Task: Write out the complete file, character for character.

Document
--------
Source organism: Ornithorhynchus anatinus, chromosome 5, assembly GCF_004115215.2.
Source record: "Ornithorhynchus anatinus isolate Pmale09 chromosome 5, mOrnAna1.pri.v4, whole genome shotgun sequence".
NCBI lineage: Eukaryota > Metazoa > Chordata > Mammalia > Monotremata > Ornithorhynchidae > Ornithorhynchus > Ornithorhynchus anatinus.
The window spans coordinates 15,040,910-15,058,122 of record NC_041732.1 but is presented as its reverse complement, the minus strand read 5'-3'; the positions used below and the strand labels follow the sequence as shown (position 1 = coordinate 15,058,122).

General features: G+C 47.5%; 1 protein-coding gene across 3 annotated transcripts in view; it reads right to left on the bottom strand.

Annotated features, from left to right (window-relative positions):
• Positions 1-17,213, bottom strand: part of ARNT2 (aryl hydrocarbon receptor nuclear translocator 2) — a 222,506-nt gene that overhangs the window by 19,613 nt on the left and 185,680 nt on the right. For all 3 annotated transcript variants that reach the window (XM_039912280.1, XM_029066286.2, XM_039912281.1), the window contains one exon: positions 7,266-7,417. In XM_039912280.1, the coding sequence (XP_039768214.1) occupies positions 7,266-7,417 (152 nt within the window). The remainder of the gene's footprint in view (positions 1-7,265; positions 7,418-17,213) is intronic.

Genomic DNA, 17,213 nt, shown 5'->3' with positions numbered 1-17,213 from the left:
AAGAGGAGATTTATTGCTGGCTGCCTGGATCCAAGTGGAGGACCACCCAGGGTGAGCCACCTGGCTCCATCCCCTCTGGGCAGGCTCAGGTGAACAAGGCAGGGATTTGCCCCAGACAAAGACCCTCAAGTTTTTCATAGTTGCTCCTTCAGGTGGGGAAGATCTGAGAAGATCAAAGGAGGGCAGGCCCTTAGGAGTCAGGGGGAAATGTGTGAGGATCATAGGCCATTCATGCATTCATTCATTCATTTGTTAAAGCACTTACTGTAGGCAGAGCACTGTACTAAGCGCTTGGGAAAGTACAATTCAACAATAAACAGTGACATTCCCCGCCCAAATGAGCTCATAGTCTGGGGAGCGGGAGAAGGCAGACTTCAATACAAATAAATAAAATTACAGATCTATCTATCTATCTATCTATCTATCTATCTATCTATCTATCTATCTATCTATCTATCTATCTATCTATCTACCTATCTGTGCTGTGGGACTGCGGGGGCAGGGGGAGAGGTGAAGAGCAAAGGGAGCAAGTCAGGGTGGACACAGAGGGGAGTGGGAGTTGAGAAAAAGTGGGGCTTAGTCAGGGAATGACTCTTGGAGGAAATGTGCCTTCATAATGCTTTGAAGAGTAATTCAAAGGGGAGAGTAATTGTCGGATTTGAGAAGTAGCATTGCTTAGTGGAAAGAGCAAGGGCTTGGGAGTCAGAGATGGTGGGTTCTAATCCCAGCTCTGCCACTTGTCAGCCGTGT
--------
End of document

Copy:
Source organism: Ornithorhynchus anatinus, chromosome 5, assembly GCF_004115215.2.
Source record: "Ornithorhynchus anatinus isolate Pmale09 chromosome 5, mOrnAna1.pri.v4, whole genome shotgun sequence".
NCBI lineage: Eukaryota > Metazoa > Chordata > Mammalia > Monotremata > Ornithorhynchidae > Ornithorhynchus > Ornithorhynchus anatinus.
The window spans coordinates 15,040,910-15,058,122 of record NC_041732.1 but is presented as its reverse complement, the minus strand read 5'-3'; the positions used below and the strand labels follow the sequence as shown (position 1 = coordinate 15,058,122).

General features: G+C 47.5%; 1 protein-coding gene across 3 annotated transcripts in view; it reads right to left on the bottom strand.

Annotated features, from left to right (window-relative positions):
• Positions 1-17,213, bottom strand: part of ARNT2 (aryl hydrocarbon receptor nuclear translocator 2) — a 222,506-nt gene that overhangs the window by 19,613 nt on the left and 185,680 nt on the right. For all 3 annotated transcript variants that reach the window (XM_039912280.1, XM_029066286.2, XM_039912281.1), the window contains one exon: positions 7,266-7,417. In XM_039912280.1, the coding sequence (XP_039768214.1) occupies positions 7,266-7,417 (152 nt within the window). The remainder of the gene's footprint in view (positions 1-7,265; positions 7,418-17,213) is intronic.

Genomic DNA, 17,213 nt, shown 5'->3' with positions numbered 1-17,213 from the left:
AAGAGGAGATTTATTGCTGGCTGCCTGGATCCAAGTGGAGGACCACCCAGGGTGAGCCACCTGGCTCCATCCCCTCTGGGCAGGCTCAGGTGAACAAGGCAGGGATTTGCCCCAGACAAAGACCCTCAAGTTTTTCATAGTTGCTCCTTCAGGTGGGGAAGATCTGAGAAGATCAAAGGAGGGCAGGCCCTTAGGAGTCAGGGGGAAATGTGTGAGGATCATAGGCCATTCATGCATTCATTCATTCATTTGTTAAAGCACTTACTGTAGGCAGAGCACTGTACTAAGCGCTTGGGAAAGTACAATTCAACAATAAACAGTGACATTCCCCGCCCAAATGAGCTCATAGTCTGGGGAGCGGGAGAAGGCAGACTTCAATACAAATAAATAAAATTACAGATCTATCTATCTATCTATCTATCTATCTATCTATCTATCTATCTATCTATCTATCTATCTATCTATCTATCTACCTATCTGTGCTGTGGGACTGCGGGGGCAGGGGGAGAGGTGAAGAGCAAAGGGAGCAAGTCAGGGTGGACACAGAGGGGAGTGGGAGTTGAGAAAAAGTGGGGCTTAGTCAGGGAATGACTCTTGGAGGAAATGTGCCTTCATAATGCTTTGAAGAGTAATTCAAAGGGGAGAGTAATTGTCGGATTTGAGAAGTAGCATTGCTTAGTGGAAAGAGCAAGGGCTTGGGAGTCAGAGATGGTGGGTTCTAATCCCAGCTCTGCCACTTGTCAGCCGTGT